This is Brandi. She is 6 years old. She lies in her crib and waits and waits and waits for someone to scoop her up and tell her how loved she is. Just imagine a grin on her face, her hair allowed to grow out. Imagine how transformed she will look when she is loved. Pray that she doesn't have to wait too much longer for her parents to find her.

(You'll get a break from these pictures on Saturday because Theodore officially has a family! That leaves five of the seven children I've been advocating for. Sadly, there are still more children in much the same situation from the same area who also need families. Susanna at The Blessing of Verity has their pictures and stories.)

Thursday, November 29, 2012

Arts and crafts Thusday

Sometimes you just have to ditch the textbooks and do something different. That's what happened today. There was a general attitude of grumpiness around the house and I could feel myself following along in that direction, so I decided to head it off at the pass and do something completely different with our morning.

(An aside, this ability to notice storms of grumpiness brewing, either in myself or in the masses in general, and being able to think constructively about ways of changing the mood of the house is the hallmark of a good and calm parent. I wish I were able to manage it more often. To do so is really a sacrificial exercise because sometimes what I want to do more than anything else is to wallow in my bad mood and make those around me as unhappy as I am. This never works out and only succeeds in ruining the entire family's day. After the fact it never feels as good as it seems it should have to give in to that selfishness. I love the days when I can manage to be the grown-up. The day goes better, I'm in a better mood, and I feel better about myself in general.)

So anyway, back to the change in plans. I have found that allowing my children to create things is a great way to get the attitudes back on track. So the older ones pulled out the art curriculum that we sometimes use and worked on the next lesson, and I created a project for the younger ones... they made construction paper Christmas trees. (Sorry, no pictures yet, I'm still pondering the pay-for-photo-storage-thing.)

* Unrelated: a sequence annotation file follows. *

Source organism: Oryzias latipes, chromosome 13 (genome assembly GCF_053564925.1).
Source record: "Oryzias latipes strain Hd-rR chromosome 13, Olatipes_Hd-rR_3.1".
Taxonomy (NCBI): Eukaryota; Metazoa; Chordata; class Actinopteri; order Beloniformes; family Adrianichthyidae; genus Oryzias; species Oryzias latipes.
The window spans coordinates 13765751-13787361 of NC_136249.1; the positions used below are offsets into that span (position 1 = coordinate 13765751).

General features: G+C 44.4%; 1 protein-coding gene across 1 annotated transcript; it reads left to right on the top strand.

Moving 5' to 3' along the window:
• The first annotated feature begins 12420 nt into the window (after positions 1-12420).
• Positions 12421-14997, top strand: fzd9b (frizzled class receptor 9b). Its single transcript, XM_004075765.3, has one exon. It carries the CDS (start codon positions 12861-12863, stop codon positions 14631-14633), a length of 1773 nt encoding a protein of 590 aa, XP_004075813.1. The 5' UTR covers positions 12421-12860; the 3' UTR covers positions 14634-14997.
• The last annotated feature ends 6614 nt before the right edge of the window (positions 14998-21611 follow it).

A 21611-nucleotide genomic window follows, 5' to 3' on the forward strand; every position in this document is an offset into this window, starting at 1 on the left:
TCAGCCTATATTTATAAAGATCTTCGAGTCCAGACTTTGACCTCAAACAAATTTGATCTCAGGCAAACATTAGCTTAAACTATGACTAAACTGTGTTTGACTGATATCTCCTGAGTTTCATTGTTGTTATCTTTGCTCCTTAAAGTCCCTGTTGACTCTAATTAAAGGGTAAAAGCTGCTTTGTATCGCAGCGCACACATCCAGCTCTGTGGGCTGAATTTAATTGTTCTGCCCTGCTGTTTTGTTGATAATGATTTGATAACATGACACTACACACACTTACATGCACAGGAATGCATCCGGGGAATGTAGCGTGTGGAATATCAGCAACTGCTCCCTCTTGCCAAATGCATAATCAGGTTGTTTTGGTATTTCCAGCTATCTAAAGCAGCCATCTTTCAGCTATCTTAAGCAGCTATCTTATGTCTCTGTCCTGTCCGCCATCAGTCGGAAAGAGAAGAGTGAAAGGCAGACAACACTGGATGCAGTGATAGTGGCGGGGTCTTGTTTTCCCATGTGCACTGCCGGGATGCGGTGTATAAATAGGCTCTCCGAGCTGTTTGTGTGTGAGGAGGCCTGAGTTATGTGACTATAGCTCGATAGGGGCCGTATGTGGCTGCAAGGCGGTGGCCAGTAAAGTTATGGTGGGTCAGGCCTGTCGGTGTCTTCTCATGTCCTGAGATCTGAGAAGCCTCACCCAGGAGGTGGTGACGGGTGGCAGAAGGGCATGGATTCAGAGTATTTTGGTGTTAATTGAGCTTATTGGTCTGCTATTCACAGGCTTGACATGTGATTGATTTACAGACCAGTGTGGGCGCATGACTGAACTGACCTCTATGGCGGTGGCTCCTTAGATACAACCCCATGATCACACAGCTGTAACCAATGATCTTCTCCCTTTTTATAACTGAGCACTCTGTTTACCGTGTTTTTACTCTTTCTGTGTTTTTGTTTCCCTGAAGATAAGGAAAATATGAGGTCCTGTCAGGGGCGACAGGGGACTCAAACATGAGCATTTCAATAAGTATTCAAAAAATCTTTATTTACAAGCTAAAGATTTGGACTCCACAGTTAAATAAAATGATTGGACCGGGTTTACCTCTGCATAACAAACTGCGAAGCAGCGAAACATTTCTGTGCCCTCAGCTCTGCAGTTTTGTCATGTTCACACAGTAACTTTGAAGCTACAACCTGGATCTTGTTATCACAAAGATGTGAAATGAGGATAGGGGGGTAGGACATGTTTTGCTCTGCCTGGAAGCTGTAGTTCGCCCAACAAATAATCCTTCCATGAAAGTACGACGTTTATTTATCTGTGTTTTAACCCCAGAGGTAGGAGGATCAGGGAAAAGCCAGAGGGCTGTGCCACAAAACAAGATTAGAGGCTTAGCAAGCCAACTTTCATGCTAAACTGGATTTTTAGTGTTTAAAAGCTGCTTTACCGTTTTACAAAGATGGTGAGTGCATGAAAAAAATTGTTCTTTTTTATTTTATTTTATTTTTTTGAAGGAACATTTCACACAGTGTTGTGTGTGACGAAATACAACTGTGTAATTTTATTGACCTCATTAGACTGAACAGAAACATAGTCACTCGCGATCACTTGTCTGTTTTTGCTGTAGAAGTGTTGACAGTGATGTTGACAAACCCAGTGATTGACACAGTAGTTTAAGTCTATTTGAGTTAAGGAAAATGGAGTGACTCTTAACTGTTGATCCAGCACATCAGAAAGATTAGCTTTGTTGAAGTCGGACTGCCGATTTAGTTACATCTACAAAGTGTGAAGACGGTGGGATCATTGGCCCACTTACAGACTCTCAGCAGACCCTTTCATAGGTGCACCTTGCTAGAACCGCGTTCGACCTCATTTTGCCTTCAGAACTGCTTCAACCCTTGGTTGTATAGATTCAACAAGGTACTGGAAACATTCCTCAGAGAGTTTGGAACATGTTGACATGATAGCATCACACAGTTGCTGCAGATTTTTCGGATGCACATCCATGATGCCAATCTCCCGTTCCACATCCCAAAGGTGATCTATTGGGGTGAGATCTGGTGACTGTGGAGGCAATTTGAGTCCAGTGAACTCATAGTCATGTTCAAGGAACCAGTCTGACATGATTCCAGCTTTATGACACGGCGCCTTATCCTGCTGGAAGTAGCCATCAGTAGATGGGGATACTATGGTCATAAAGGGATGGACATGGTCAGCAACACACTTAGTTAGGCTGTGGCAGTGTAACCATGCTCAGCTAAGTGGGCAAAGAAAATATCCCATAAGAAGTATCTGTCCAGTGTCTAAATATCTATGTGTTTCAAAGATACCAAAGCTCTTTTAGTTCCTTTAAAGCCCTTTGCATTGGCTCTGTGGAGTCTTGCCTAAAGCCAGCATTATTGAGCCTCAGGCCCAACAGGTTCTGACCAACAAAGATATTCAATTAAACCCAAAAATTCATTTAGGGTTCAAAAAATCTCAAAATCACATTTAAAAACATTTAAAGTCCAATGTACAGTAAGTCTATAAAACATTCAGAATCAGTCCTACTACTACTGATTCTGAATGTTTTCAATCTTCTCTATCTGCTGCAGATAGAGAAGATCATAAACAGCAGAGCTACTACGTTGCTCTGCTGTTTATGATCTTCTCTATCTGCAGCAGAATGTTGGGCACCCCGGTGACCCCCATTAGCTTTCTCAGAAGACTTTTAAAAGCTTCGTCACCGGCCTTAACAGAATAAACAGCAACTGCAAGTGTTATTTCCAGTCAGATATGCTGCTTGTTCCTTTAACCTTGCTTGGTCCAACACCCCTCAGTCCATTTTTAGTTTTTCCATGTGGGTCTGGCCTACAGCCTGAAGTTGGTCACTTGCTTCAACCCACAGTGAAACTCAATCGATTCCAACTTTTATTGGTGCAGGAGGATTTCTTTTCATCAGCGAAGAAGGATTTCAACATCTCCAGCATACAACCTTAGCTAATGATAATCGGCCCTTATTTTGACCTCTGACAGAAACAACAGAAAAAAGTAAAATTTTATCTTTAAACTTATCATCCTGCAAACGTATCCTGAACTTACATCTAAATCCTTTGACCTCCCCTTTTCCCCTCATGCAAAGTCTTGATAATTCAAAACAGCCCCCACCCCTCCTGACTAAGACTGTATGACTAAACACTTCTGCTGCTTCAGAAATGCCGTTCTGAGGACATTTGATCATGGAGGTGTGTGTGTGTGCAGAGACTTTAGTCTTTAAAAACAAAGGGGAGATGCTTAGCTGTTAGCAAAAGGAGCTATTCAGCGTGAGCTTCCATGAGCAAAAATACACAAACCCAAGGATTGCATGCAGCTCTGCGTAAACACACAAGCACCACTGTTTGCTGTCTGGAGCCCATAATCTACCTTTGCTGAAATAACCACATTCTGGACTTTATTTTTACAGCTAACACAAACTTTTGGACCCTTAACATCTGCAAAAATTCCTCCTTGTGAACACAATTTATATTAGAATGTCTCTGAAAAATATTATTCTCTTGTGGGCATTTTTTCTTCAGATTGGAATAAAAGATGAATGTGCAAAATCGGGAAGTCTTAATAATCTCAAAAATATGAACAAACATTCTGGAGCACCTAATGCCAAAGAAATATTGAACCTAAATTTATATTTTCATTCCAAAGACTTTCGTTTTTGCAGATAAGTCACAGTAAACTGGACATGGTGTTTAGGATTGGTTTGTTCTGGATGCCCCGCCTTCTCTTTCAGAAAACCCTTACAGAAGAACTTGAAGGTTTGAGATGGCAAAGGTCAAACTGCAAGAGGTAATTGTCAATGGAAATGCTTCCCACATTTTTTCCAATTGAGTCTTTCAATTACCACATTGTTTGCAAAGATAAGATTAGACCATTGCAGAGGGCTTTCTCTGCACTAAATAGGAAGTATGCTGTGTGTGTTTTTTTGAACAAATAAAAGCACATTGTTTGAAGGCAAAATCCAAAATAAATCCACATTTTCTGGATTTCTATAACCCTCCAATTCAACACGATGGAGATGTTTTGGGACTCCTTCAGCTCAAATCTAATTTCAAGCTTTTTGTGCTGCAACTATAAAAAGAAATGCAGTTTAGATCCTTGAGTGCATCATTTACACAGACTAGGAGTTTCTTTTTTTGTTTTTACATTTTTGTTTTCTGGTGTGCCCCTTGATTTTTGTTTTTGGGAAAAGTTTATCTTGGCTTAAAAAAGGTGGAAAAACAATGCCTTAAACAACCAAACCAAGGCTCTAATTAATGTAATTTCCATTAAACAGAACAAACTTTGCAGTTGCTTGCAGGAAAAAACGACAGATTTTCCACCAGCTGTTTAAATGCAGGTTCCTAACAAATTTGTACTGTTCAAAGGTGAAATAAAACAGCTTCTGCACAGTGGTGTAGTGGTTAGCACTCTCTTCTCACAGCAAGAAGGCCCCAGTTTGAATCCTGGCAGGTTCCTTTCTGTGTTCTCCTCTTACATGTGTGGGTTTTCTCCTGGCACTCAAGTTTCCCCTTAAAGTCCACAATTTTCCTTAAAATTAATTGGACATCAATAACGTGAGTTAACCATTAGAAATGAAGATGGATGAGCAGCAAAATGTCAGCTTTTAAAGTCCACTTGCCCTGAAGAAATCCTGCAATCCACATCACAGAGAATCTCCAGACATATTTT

One thing about having a large family is that I can forget that my little ones haven't done a lot of things that I did with my older ones. I feel as though we have just done them, and sometimes it doesn't occur to me that it is all brand-new for the younger group. My resolution for this school year has been to try to do some of the more typical preschool things with the littles. I did a quick search on Pinterest and found a simple, cute idea that involved gluing strips of construction paper on a larger sheet to make a tree. (And we got some practice in smaller and larger, to boot.) The three youngest were thrilled and had a great time with glue and paper. And the final products are charming, even if some of them are not really tree-like. They are hanging on our picture wire. Add in some Christmas music and it turned into a fine morning.

We followed it up with a (failed) experiment that was supposed to use a fan and rice to create sand dunes. The fan wasn't strong enough, so our rice didn't blow as it was supposed to, but it did blow the rice enough to make a mess. Just one more item in a long list of experiments that don't work quite the way the book says they're going to. Oh well.